Linguistics & Etymology

Fascinating Fundamentals

As I was writing on my 1939 story, I stumbled across a never-before-heard word that fit perfectly for the life-force of a young man who's being kept cooped up. 


According to, birr comes from the Old English byre meaning a strong wind, a cognate with the Icelandic byrr meaning favorable wind.

As a noun birr means

  1. force; energy; vigor
  2. emphasis in statement, speech, etc
  3. a whirring sound

Language Difference in the U.S. and the U.K.

When I lived in Scotland for a couple of years, it took a bit of time to catch onto some of the words they used in place of a U.S. word.  

For example:

Instead of calling my knitted long-sleeved pullover a sweater, in Scotland, they called it a jumper

That long green and prolific vegetable, we call a zucchini? In Scotland, they call it a courgette! Zucchini is an Italian word and courgette is French. And the Scottish and French do have long-term connections. But here in the Midwest, settled by Native Americans then French fur traders then Germans, Scandinavians, and Scots .... where did that Italian connection come from? I haven't the foggiest.

The word that really tripped me up was pants! Yes, the two-legged article of clothing that we wear on the bottom half of our bodies. In the U.K., pants are underpants. I remember a young girl, I think she was 5- or 6-years-old, and very strong-minded too, who had a a fun pair of pants and I complemented her on them and she was soooo exasperated with me. "These are NOT pants. These are trousers. Pants are what you wear under your trousers. Get it right." 

The English language is such an interesting language, not least because of the differences between the U.K. and the U.S. use of words. It is fun, albeit sometimes embarrassing, to learn those differences.

Fascinating Fundamentals

I probably would not have picked up this book, Word by Word: The Secret Life of Dictionaries by Kory Stamper,  on my own but it was recommended on a blog I follow by literary agent, Janet Reid.


There are fascinating tidbits in this book for the word lover. For example, the author bemoans and befriends the addition of the word irregardless to the dictionary.

She also writes a bit about grammar. 

Do not end a sentence with a preposition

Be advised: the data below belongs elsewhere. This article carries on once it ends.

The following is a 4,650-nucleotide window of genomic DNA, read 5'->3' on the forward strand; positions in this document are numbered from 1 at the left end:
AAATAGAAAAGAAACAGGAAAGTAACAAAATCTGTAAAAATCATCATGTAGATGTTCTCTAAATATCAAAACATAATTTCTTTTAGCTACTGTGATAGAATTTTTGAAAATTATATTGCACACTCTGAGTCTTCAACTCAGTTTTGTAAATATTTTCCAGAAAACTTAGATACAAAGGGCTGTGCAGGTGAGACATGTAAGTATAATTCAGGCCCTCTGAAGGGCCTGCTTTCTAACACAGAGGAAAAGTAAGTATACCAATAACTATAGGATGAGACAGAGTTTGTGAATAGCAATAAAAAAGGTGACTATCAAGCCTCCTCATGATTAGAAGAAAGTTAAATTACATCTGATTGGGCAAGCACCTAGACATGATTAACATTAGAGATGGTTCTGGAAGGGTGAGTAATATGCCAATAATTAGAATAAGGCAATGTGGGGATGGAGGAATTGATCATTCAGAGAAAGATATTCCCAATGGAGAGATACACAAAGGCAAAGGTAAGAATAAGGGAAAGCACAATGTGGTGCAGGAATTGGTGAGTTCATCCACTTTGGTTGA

This is a rule I certainly remember being taught in grade school. Why this rule?  

Before we get into the why of this rule, some background:

First, the author reminds us that until the mid-fifteenth century, Latin and French were the languages of official documents.

Second, Latin and French had been around a long time and had grammatical standards in place. English, as a written language, was unruly. Grammar standards were needed for use in court and legal documents.

 How in the world are Latin and French related to English grammar rules? Read on ~ 

English grammar is not Latin grammar. English has a grammatical structure similar to other Germanic languages, and Latin has a grammatical structure similar to other Italic languages. Blending grammatical systems from two languages on different branches of the Indo-European language tree is a bit like mixing orange juice and milk: you can do it, but it’s going to be nasty.
— Word by Word: The Secret Life of Dictionaries

That unexpected hit of humor that peeped out there? The author has bits of those moments sprinkled throughout her book.  And I appreciate the behind-the-scenes peek at the working life of a lexicographer at Merriam-Webster. 

If you wish to learn more about the English language, this is your book! Check it out.   


Fascinating Fundamentals


As a word nerd, I love dictionaries. One of the very best gifts I received from my dad was a set of two dictionaries. They came to me well-used and I used them well.


Words for the New Year

I wondered about two words--courage and courteous--that I think are important to this time in the life of our culture.

Were they related? Nope. But it seems like they should be, doesn't it? In an era of trolls and mean-spiritedness, it takes courage to be courteous.


Courage: quality of mind that enables one to encounter difficulties and danger with firmness or without fear

From the Old French, corage (Modern French courage), which means heart, innermost feelings.

From common Latin, coraticum (source of Italian coraggio, Spanish coraje), and classical Latin, cor, which means heart. 


Courteous: excellence of manners or social conduct, respectful or considerate act or expression, polite in behavior towards others. 

From the Old French, corteis (modern French courtois), which means having courtly bearer or manners.